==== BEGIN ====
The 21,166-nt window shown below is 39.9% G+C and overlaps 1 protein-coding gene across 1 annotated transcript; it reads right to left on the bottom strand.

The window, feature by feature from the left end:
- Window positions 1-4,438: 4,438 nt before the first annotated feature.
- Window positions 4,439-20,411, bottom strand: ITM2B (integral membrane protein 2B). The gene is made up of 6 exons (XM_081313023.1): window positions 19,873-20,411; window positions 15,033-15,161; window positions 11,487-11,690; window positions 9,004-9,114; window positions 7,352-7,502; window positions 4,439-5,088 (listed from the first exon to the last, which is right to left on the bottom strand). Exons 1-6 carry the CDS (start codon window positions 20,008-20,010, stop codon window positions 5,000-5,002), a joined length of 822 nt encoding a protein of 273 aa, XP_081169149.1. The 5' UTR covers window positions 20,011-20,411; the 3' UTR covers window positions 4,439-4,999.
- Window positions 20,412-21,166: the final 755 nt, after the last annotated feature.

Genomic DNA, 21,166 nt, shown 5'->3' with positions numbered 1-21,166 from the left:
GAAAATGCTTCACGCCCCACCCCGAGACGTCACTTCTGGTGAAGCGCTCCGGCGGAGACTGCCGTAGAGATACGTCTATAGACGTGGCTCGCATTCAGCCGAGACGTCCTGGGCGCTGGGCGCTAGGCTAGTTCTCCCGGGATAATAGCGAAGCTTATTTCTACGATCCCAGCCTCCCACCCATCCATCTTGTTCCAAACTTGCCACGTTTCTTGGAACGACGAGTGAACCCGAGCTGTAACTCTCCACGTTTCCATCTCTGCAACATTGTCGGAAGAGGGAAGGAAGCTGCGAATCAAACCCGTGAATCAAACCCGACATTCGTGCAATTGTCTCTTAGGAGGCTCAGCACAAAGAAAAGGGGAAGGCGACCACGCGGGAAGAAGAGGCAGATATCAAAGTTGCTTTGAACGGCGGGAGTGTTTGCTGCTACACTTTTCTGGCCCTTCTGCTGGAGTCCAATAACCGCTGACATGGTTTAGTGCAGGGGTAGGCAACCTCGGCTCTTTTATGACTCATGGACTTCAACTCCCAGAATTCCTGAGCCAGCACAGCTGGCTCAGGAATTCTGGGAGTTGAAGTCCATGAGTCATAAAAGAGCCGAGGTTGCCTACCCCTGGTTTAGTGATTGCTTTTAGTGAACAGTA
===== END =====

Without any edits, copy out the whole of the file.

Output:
The 21,166-nt window shown below is 39.9% G+C and overlaps 1 protein-coding gene across 1 annotated transcript; it reads right to left on the bottom strand.

The window, feature by feature from the left end:
- Window positions 1-4,438: 4,438 nt before the first annotated feature.
- Window positions 4,439-20,411, bottom strand: ITM2B (integral membrane protein 2B). The gene is made up of 6 exons (XM_081313023.1): window positions 19,873-20,411; window positions 15,033-15,161; window positions 11,487-11,690; window positions 9,004-9,114; window positions 7,352-7,502; window positions 4,439-5,088 (listed from the first exon to the last, which is right to left on the bottom strand). Exons 1-6 carry the CDS (start codon window positions 20,008-20,010, stop codon window positions 5,000-5,002), a joined length of 822 nt encoding a protein of 273 aa, XP_081169149.1. The 5' UTR covers window positions 20,011-20,411; the 3' UTR covers window positions 4,439-4,999.
- Window positions 20,412-21,166: the final 755 nt, after the last annotated feature.

Genomic DNA, 21,166 nt, shown 5'->3' with positions numbered 1-21,166 from the left:
GAAAATGCTTCACGCCCCACCCCGAGACGTCACTTCTGGTGAAGCGCTCCGGCGGAGACTGCCGTAGAGATACGTCTATAGACGTGGCTCGCATTCAGCCGAGACGTCCTGGGCGCTGGGCGCTAGGCTAGTTCTCCCGGGATAATAGCGAAGCTTATTTCTACGATCCCAGCCTCCCACCCATCCATCTTGTTCCAAACTTGCCACGTTTCTTGGAACGACGAGTGAACCCGAGCTGTAACTCTCCACGTTTCCATCTCTGCAACATTGTCGGAAGAGGGAAGGAAGCTGCGAATCAAACCCGTGAATCAAACCCGACATTCGTGCAATTGTCTCTTAGGAGGCTCAGCACAAAGAAAAGGGGAAGGCGACCACGCGGGAAGAAGAGGCAGATATCAAAGTTGCTTTGAACGGCGGGAGTGTTTGCTGCTACACTTTTCTGGCCCTTCTGCTGGAGTCCAATAACCGCTGACATGGTTTAGTGCAGGGGTAGGCAACCTCGGCTCTTTTATGACTCATGGACTTCAACTCCCAGAATTCCTGAGCCAGCACAGCTGGCTCAGGAATTCTGGGAGTTGAAGTCCATGAGTCATAAAAGAGCCGAGGTTGCCTACCCCTGGTTTAGTGATTGCTTTTAGTGAACAGTA